Deep-Sea Lizardfish

How deep? Anywhere from 2,000 to around 11,500 feet (600 to 3,500 meters), but most commonly found in depths between 3,200 and 7,000 feet (1000-2000m)
Characteristics: Flat lizard-like head that is slightly raised and a large mouth with multiple rows of sharp teeth

This deep-sea lizardfish was seen around 5,810 feet (1,771 m) during the final dive of the Windows to the Deep 2018 expedition
This deep-sea lizardfish was seen around 5,810 feet (1,771 m) during the final dive of the Windows to the Deep 2018 expedition

Deep-sea Lizardfish (Bathysaurus Ferox) might resemble its relative shallow-water lizardfish but is, in fact, one of the top predators of the midnight zone. The deep-sea lizardfish is an ambush predator that lives on the seafloor. It is not picky; it eats basically anything that passes by, even its own kind.

The deep-sea lizardfish is a hermaphrodite, meaning it has both male and female reproductive organs. This specie has been spotted mainly throughout the Atlantic and Pacific oceans.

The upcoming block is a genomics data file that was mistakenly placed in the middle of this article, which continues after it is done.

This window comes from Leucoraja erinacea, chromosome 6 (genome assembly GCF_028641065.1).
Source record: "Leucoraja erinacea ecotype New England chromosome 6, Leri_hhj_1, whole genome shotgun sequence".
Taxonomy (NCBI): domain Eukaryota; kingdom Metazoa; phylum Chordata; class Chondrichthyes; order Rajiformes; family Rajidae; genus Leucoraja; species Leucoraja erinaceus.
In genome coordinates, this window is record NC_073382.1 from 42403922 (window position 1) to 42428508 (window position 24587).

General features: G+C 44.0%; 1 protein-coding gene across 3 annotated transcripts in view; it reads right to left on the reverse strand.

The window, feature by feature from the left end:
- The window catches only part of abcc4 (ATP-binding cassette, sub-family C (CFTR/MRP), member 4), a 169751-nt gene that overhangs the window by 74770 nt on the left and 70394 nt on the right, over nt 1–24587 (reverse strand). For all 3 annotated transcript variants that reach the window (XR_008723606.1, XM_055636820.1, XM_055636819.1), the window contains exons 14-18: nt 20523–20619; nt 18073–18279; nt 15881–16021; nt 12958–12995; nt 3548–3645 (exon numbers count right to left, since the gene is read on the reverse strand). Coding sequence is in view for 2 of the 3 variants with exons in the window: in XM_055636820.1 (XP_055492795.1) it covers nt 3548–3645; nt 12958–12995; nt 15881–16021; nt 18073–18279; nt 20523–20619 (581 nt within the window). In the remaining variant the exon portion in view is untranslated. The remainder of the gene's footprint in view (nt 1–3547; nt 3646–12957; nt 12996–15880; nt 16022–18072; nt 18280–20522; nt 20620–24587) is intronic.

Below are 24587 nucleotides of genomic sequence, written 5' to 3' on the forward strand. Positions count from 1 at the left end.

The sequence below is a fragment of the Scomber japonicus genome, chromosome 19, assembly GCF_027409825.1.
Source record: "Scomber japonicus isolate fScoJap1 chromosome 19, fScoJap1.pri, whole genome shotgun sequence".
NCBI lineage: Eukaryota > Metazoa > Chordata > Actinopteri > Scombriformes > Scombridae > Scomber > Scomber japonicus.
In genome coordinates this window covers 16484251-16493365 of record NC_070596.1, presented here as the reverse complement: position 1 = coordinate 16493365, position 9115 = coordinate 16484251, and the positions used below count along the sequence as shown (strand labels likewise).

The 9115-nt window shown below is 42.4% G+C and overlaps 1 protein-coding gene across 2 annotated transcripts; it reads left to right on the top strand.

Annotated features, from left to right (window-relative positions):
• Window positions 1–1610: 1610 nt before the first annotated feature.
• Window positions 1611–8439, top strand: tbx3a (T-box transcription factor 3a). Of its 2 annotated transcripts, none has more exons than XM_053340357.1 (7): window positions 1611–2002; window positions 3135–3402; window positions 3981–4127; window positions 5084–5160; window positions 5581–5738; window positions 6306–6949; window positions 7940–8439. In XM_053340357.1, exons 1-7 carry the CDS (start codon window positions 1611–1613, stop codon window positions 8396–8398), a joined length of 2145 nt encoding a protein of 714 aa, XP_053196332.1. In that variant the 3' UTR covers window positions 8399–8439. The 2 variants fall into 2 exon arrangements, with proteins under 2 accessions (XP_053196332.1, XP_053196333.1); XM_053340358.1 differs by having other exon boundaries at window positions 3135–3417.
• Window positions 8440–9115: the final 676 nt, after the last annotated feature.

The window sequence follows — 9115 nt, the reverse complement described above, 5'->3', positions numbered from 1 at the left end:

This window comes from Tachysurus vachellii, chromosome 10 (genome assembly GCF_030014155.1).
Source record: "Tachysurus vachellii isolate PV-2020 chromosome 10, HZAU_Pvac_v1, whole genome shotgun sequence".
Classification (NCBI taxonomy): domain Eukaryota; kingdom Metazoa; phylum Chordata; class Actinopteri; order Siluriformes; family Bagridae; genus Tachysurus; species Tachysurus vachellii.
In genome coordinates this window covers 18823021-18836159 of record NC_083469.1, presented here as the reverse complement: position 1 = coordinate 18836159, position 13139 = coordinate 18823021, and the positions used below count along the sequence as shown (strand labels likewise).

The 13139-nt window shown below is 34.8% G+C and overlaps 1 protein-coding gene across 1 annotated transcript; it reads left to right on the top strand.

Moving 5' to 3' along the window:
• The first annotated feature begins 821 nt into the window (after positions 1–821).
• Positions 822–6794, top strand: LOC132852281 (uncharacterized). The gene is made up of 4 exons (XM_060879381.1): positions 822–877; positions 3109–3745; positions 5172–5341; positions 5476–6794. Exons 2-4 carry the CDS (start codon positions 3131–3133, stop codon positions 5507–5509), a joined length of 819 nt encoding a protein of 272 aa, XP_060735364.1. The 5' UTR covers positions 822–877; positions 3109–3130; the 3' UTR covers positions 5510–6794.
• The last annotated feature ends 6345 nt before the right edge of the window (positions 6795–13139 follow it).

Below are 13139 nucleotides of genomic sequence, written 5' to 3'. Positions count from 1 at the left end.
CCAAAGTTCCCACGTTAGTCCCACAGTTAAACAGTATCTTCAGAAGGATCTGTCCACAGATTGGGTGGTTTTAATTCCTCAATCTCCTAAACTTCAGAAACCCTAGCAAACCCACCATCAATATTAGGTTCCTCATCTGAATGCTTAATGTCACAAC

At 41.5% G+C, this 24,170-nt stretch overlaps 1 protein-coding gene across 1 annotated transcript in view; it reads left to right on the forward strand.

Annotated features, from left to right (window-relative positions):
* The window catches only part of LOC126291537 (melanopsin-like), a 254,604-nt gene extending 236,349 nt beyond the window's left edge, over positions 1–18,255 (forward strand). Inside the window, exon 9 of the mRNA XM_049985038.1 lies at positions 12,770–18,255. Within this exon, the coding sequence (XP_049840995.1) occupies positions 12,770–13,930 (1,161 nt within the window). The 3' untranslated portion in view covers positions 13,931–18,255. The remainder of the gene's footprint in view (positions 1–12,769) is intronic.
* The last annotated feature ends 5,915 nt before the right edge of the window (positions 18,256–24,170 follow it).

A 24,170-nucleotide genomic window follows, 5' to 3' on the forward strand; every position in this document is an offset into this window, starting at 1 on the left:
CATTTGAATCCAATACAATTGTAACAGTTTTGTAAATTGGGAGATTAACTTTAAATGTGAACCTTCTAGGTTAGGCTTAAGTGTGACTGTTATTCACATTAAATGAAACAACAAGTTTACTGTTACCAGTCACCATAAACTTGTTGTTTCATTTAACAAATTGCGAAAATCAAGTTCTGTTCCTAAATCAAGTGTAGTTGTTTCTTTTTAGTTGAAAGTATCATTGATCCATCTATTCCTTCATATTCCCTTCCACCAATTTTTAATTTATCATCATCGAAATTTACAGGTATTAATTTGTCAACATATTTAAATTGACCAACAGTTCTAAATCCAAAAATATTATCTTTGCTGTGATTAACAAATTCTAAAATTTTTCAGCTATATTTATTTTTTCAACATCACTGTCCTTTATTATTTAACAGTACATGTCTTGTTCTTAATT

How do deep-sea fish survive the pressure?

Most deep-sea fish do not have air pockets in their bodies, meaning the pressure doesn’t affect them the same as shallow-water fish. They also have a chemical called TMAO, which protects some vital proteins and molecules in their bodies from compression.

What is the deepest living deep sea fish?

The Mariana snailfish was caught at 7,966 m (26,135 ft) depth in the Mariana Trench but has been filmed in even greater depths. Mariana snailfish holds the record for the deepest fish caught in situ from the bottom of the ocean.

What is the most common fish in the deep sea?

Lanternfish make up approximately 60% of all deep-sea fish. There are more than 240 species of lanternfish, and they can be found in depths up to 1000 meters throughout the world’s oceans. Another very common deep sea fish is the rattail.

Do any fish live in the Challenger Deep?

While there are no fish known to live as deep as the bottom of challenger deep (about 36,000 feet below sea level), there are plenty of fish and other marine animals living in slightly shallower parts of the Marianna Trench. However, there are some organisms, such as marine microorganisms, shrimp, or sea cucumbers, that live in the Challenger Deep.

Do deep sea fish die/explode when brought to the surface?

It depends. In some cases, just the warmer temperatures are enough to kill the fish. Other times the gas expanding with the lower pressure can tear tissues and push on the organs (even push them out), which also results in killing the animal. However, some deep-sea organisms are able to survive as they can withstand a range of pressures.